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Ready in less than four minutes, Thai stir fry morning glory (phad pak boong fai daeng) may be the fastest and easiest Asian food you've ever prepared! Despite its simplicity, this spicy and garlic street food dish with fermented soy sauce will also be one of the tastiest.
Unfortunately, this is not a dish that you will often (if ever) see on the menus of Thai restaurants in the West, which is a shame, but I guess it just isn't considered “special” enough.
And, being completely honest, eating street food at a nice, pristine restaurant in Britain is completely devoid of the atmosphere of sitting in a plastic chair by the side of a busy road in Thailand on a warm night, watching the world go by. I will never miss that.
Phad pak boong fai daeng
Although I have eaten fried morning glory throughout Southeast Asia, I first found it in Thailand when I lived in Mae Hee, a small town not far from the Burmese border.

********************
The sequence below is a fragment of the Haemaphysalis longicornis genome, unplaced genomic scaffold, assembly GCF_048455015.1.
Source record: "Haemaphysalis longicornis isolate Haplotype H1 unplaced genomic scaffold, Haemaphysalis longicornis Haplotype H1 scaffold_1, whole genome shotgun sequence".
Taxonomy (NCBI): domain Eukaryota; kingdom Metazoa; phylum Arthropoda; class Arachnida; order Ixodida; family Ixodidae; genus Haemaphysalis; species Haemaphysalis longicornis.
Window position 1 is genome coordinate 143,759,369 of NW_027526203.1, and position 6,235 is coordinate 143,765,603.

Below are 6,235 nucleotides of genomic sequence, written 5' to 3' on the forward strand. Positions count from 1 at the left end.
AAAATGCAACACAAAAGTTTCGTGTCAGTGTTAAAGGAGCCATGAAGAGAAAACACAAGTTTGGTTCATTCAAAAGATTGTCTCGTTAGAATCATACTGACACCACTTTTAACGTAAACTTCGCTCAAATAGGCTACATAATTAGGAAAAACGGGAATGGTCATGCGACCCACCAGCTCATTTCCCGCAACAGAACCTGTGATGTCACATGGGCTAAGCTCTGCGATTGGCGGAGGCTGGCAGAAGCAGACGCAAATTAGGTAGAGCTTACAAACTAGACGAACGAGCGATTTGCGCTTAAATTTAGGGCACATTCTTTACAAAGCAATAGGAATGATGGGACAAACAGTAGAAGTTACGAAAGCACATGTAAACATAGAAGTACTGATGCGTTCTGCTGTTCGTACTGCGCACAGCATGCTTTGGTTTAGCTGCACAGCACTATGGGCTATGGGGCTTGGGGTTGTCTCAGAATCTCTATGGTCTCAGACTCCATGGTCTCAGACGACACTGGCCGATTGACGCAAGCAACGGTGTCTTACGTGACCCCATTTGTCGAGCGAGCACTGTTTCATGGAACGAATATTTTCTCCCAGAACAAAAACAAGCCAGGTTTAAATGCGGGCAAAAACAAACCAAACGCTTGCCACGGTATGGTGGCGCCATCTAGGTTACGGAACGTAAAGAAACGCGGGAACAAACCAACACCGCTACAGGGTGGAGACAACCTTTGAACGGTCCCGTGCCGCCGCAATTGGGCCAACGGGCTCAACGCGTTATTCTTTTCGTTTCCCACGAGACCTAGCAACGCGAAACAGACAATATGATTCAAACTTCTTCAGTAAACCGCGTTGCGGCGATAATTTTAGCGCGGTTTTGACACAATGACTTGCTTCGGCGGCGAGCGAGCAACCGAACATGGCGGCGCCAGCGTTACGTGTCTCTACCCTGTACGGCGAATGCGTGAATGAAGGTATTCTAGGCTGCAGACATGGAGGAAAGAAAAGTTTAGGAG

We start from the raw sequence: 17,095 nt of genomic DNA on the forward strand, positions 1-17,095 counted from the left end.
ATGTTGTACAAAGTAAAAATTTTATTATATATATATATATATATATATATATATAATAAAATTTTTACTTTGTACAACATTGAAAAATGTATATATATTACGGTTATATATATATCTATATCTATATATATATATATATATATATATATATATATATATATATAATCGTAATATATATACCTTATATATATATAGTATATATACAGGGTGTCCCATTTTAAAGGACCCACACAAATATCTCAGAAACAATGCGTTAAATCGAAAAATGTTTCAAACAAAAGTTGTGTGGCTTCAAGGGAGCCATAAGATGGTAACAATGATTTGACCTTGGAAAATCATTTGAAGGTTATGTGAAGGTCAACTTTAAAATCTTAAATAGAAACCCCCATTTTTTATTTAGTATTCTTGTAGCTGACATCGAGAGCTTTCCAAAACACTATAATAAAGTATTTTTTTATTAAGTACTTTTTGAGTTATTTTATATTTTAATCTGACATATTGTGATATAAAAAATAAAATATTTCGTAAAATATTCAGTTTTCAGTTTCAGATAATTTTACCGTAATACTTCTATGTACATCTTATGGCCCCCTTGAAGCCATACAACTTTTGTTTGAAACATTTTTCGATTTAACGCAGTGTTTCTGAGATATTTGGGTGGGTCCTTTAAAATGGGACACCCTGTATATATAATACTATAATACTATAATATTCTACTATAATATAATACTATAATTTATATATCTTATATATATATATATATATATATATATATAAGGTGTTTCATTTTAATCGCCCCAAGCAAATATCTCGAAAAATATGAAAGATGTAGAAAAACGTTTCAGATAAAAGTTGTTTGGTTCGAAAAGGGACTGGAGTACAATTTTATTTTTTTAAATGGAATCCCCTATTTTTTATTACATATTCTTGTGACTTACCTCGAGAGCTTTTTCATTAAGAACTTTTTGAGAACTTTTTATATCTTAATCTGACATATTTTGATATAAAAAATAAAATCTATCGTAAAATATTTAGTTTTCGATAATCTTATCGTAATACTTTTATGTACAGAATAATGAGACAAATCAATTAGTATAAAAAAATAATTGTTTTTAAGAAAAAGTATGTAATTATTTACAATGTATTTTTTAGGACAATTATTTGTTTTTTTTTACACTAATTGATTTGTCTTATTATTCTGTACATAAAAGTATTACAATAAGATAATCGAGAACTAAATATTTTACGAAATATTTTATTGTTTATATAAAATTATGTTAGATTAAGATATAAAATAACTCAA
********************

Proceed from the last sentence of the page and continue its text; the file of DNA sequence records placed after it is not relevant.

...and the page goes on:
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(Yes, I know it should be called Myanmar, but it is actually quite a controversial topic among Burmese, so I prefer to go with Burma, as it is how everyone I have met from there prefers it to be called. #Digression)
Anyway, when I lived in my little bamboo hut on a lake, I often worked on the veranda at night, I was distracted by jumping fish, little jingjoks screeched at each other, tokay lovers yelling for a partner, blue-crested dragons showing up to say hello …
As I furiously hit my keyboard, my friend, Orn, came and said:
Nico, you work so late. I'll make dinner for you, ka!
And she would treat me to a bowl of sticky rice and a plate of the most delicious stir fry morning glory. I was always dressed in my favorite flower, the frangipani.
After the fifth or sixth time I did it for myself, I finally managed to convince her. I was amazed at how simple it is. And how fast too: it takes only a few minutes, and most of it is preparation; Real cooking takes around 90 seconds!
How to make Thai stir fry morning glory
It's just a case of breaking the morning glory, breaking the garlic, chopping the chilies, and then tossing everything in a really hot wok, along with a little seasoning. Sauté for 90 seconds, and voila!
In case you're wondering, phad = fried, pak boong = morning glory (not a literal translation of course), fai = fire, daeng = red. Basically, the morning glory fried over a burning fire.
Yes folks, we are heating up our woks until eleven for this!
What is the morning glory?